Incorporating Location Hierarchy on WO Print

My company has recently been challenged with how we're using Maximo. On one front we're deploying Maximo to new sites that are transitioning off of another EAM platform. On the other front we have a facility that's tripling the size of the installed asset count. Both sites are dealing with information overload and we wanted to find a way to help our technicians more easily identify where equipment is located in the facility.

As I was doing training at one facility they asked why don't we print the Location hierachy on work orders. An example of the Location hierarchy in Maximo is:

I said the hierarchy can get quite complex and to have the waterfalled version you see above would take up too much room on a work order. The maintenance manager was adamant that this should be included as a go live requirement because the system they were moving off had a similar drilldown on the location hierachy on the work order.

I looked back out our project charter and in my own words,

"Ensure parity functionality between \<Prod-X> and Maximo."

Seeing I needed to meet this request I started looking at how I've queried on the Location Hiearchy in the past. Normally when the Loc Hiearchy has been selected the results would be multiple rows.

I knew I could suppress the duplicate location field, but that wouldn't work because of the space it would take up on the work order print. Doing some research I found a SQL statement that could concatenate row results into a single line: for xml path. 1

The concept of the for xml path statement is take the result rows from a select statement and essentially transpose the results in to a single field. 2 After playing around with the for XML path function I got a statement that would return the location hierarchy in a single result row.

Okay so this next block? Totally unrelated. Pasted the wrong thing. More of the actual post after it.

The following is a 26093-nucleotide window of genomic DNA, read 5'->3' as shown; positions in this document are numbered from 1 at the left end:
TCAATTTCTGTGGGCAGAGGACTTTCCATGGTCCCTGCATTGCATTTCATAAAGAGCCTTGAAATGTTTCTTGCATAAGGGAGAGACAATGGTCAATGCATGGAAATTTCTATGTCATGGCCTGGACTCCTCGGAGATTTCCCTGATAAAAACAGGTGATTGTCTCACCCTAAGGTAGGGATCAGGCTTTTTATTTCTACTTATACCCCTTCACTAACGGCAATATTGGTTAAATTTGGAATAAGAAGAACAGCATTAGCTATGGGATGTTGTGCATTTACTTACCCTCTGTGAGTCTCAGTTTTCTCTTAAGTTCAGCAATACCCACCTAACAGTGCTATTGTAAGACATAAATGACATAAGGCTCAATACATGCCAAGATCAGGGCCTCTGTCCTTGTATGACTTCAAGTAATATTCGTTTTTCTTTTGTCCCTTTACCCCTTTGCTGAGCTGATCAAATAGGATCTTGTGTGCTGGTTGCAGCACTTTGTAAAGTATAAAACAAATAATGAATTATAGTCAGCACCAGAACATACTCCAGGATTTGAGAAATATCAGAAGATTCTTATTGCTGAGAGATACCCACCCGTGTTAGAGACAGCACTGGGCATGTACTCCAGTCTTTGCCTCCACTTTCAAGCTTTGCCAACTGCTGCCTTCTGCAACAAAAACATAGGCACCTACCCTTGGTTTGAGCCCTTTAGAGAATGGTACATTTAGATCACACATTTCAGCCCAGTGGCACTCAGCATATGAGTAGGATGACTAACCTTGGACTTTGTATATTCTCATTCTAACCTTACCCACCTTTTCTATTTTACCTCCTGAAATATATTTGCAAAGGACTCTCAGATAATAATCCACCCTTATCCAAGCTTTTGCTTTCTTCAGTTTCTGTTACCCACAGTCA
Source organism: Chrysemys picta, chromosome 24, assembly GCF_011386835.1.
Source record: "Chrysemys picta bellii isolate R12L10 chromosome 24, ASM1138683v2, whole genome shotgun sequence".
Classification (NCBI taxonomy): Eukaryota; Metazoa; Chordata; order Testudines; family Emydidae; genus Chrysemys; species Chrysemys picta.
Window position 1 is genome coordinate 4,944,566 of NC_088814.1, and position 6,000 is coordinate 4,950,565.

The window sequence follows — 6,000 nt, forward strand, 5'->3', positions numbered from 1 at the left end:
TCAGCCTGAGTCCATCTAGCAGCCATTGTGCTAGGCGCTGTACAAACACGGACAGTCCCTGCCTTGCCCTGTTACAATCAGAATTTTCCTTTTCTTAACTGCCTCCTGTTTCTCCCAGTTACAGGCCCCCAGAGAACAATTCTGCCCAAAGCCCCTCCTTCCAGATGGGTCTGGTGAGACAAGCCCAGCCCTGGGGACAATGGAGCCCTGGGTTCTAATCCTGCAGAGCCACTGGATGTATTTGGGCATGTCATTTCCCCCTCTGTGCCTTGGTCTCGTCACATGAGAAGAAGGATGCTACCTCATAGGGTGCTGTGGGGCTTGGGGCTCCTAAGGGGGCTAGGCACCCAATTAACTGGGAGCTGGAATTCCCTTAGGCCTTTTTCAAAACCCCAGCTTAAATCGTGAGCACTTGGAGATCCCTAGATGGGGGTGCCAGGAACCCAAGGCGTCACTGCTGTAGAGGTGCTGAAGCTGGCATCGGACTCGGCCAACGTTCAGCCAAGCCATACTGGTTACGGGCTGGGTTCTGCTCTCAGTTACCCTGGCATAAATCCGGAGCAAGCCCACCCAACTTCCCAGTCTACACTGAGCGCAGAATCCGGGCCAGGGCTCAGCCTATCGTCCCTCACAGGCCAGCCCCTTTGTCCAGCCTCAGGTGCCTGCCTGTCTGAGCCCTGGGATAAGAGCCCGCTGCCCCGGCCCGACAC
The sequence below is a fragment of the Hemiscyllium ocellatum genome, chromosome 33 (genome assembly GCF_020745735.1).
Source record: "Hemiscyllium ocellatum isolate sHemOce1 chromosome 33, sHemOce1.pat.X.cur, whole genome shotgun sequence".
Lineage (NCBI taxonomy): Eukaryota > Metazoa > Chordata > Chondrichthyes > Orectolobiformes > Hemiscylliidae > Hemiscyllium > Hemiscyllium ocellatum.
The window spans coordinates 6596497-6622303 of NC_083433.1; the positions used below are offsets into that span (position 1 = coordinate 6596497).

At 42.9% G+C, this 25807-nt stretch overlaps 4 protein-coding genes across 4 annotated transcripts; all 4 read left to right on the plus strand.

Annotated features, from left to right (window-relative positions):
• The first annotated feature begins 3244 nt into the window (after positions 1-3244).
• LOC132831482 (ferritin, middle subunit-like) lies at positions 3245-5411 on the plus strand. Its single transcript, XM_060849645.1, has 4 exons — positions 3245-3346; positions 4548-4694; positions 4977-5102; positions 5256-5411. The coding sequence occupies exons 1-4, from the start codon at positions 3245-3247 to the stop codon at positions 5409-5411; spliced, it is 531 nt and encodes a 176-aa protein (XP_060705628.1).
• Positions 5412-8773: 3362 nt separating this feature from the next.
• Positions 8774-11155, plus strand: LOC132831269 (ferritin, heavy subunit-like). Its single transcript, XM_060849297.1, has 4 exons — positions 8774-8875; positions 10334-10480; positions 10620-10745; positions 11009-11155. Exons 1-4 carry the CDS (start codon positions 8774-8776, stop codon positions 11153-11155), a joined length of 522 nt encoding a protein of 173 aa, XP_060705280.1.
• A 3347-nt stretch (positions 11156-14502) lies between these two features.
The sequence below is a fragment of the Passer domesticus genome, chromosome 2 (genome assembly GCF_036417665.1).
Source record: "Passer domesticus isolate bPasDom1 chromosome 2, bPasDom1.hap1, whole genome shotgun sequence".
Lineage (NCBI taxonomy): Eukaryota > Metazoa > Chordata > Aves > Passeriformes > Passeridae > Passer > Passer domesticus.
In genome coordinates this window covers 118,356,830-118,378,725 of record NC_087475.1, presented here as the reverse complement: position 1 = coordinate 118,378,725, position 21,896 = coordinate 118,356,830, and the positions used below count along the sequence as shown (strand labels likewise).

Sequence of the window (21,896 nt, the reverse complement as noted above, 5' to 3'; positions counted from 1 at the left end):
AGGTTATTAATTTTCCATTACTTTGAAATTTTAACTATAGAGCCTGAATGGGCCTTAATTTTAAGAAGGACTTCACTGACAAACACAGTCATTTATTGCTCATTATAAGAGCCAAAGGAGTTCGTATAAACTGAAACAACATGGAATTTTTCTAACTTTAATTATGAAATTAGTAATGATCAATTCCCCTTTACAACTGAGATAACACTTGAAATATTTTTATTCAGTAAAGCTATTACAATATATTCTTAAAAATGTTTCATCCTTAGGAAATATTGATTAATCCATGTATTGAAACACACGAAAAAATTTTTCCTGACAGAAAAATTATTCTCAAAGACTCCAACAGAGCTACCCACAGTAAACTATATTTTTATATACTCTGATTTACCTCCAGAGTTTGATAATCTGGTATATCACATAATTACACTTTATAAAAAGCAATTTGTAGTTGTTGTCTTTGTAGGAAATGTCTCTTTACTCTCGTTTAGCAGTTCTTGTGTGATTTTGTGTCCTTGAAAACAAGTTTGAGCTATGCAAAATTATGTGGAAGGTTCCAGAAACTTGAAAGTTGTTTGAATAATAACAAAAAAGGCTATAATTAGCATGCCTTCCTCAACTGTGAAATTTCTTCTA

select stuff((select ' / ' + a.ancestor + ' (' + b.description + ')'
from locancestor a
join locations b on b.location=a.ancestor and b.siteid=a.siteid
where a.location='burner_3_2' order by a.locancestorid desc for xml path ('')), 1, 1, '')

This worked and gave me the results in a single line:

I added the select statement into our WO print report and added an addition reference back to the work order's original location:

+ " workorder.location, locations.description as locdesc, workorder.istask, workorder.orgid, workorder.cinum, locations.lo1, "
+ " (select stuff((select ' / ' + a.ancestor + ' (' + b.description + ')' "
+ " from locancestor a join locations b on b.location=a.ancestor and b.siteid=a.siteid "
+ " where a.location=workorder.location order by a.locancestorid desc " 
+ " for xml path ('')), 1, 1, '')) as loc_path, "
+ " ...

So now when the WO is printed, there is a Location Hierarchy list that technicians can use to identify where they should be working.

The caveat to this function is:

  1. If the work order is not charged against a Location, the hierarchy will be empty. 3
  2. If the work order is charged against an orphaned location, the hierarchy will be empty.

An orphaned location is that the location has been added to Maximo, but it was not associated with a System and does not have a parent. Since an orphaned location does not have a parent it won't be on the locancestor, and therefore would return zero results in our new select statement.

  1. I'm amazed how I ever got stuff down without stack overflow

  2. Similar to pasting rows with transpose in Excel.  

  3. Duh... 

Previous posts:

  1. Setting PM to 1st Day of the Month

    First off, shout out to Bruno Portaluri (@bportaluri) for this tip. He summarized an answer to a question I had just received a few days earlier from one of my Planners. This Planner asked if we could schedule a PM to come out the first Friday of each month. At …

  2. Maximo's Built In Sharing Service

    One of the challenges in my Maximo environment is an efficient way to keep and store 'living documents'. A lot of us have Dropbox, Box, SharePoint, etc., but most of those services are either restricted from widespread access (Dropbox) or have a versioning system (SharePoint) that can make keeping living …

  3. The Division for Destiny Players (Pt 3)

    First and foremost, The Division is a looter shooter. Your character pewpews the bad guys and the bad guys drop new loot. In previous posts I went over how your loot affects your stats and abilities and how your loot creates a class for your character. These two explanation now …

  4. The Division for Destiny Players (Pt 2)

    One of the big differences between The Division and Destiny is your character in The Division (TD) starts out "classless". In Destiny (D1) your first choice was whether you want to be Titan, Hunter, or Warlock.2 Then as you progressed with your character in D1 you gained talents specific …

  5. The Division for Destiny Players (Pt 1)

    A lot of my gaming friends2 picked up The Division when it first came out and then dropped off when the game became a bit of a mess. The Division recently got an update patch that added some new content and fixed some long time plaguing issues. These fixes …